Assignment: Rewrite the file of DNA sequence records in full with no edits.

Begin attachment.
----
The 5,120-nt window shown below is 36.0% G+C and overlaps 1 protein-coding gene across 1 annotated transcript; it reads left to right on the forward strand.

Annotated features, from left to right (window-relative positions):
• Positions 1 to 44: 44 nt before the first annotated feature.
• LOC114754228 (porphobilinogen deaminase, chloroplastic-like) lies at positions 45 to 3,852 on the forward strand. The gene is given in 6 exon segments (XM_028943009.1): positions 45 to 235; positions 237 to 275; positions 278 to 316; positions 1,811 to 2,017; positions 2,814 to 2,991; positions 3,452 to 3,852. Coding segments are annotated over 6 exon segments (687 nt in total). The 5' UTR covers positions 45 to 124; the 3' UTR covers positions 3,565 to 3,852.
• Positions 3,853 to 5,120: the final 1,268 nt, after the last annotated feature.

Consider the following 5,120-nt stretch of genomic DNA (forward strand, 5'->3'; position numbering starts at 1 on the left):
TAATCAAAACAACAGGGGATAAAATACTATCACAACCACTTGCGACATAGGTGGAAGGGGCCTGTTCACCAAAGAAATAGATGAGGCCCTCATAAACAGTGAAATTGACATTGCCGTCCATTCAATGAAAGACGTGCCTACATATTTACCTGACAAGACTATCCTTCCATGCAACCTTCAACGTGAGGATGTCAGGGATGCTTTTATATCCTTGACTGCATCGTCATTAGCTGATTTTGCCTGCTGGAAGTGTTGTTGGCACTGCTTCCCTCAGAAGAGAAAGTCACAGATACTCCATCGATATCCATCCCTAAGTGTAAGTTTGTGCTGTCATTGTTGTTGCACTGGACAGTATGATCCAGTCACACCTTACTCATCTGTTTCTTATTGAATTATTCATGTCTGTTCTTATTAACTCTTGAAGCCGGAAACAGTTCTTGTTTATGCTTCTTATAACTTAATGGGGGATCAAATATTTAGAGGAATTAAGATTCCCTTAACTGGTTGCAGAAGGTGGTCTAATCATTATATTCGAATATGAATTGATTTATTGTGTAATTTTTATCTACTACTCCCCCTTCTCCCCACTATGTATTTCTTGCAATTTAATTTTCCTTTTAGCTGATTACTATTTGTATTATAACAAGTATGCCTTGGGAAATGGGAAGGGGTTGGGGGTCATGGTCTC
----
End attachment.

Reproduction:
The 5,120-nt window shown below is 36.0% G+C and overlaps 1 protein-coding gene across 1 annotated transcript; it reads left to right on the forward strand.

Annotated features, from left to right (window-relative positions):
• Positions 1 to 44: 44 nt before the first annotated feature.
• LOC114754228 (porphobilinogen deaminase, chloroplastic-like) lies at positions 45 to 3,852 on the forward strand. The gene is given in 6 exon segments (XM_028943009.1): positions 45 to 235; positions 237 to 275; positions 278 to 316; positions 1,811 to 2,017; positions 2,814 to 2,991; positions 3,452 to 3,852. Coding segments are annotated over 6 exon segments (687 nt in total). The 5' UTR covers positions 45 to 124; the 3' UTR covers positions 3,565 to 3,852.
• Positions 3,853 to 5,120: the final 1,268 nt, after the last annotated feature.

Consider the following 5,120-nt stretch of genomic DNA (forward strand, 5'->3'; position numbering starts at 1 on the left):
TAATCAAAACAACAGGGGATAAAATACTATCACAACCACTTGCGACATAGGTGGAAGGGGCCTGTTCACCAAAGAAATAGATGAGGCCCTCATAAACAGTGAAATTGACATTGCCGTCCATTCAATGAAAGACGTGCCTACATATTTACCTGACAAGACTATCCTTCCATGCAACCTTCAACGTGAGGATGTCAGGGATGCTTTTATATCCTTGACTGCATCGTCATTAGCTGATTTTGCCTGCTGGAAGTGTTGTTGGCACTGCTTCCCTCAGAAGAGAAAGTCACAGATACTCCATCGATATCCATCCCTAAGTGTAAGTTTGTGCTGTCATTGTTGTTGCACTGGACAGTATGATCCAGTCACACCTTACTCATCTGTTTCTTATTGAATTATTCATGTCTGTTCTTATTAACTCTTGAAGCCGGAAACAGTTCTTGTTTATGCTTCTTATAACTTAATGGGGGATCAAATATTTAGAGGAATTAAGATTCCCTTAACTGGTTGCAGAAGGTGGTCTAATCATTATATTCGAATATGAATTGATTTATTGTGTAATTTTTATCTACTACTCCCCCTTCTCCCCACTATGTATTTCTTGCAATTTAATTTTCCTTTTAGCTGATTACTATTTGTATTATAACAAGTATGCCTTGGGAAATGGGAAGGGGTTGGGGGTCATGGTCTC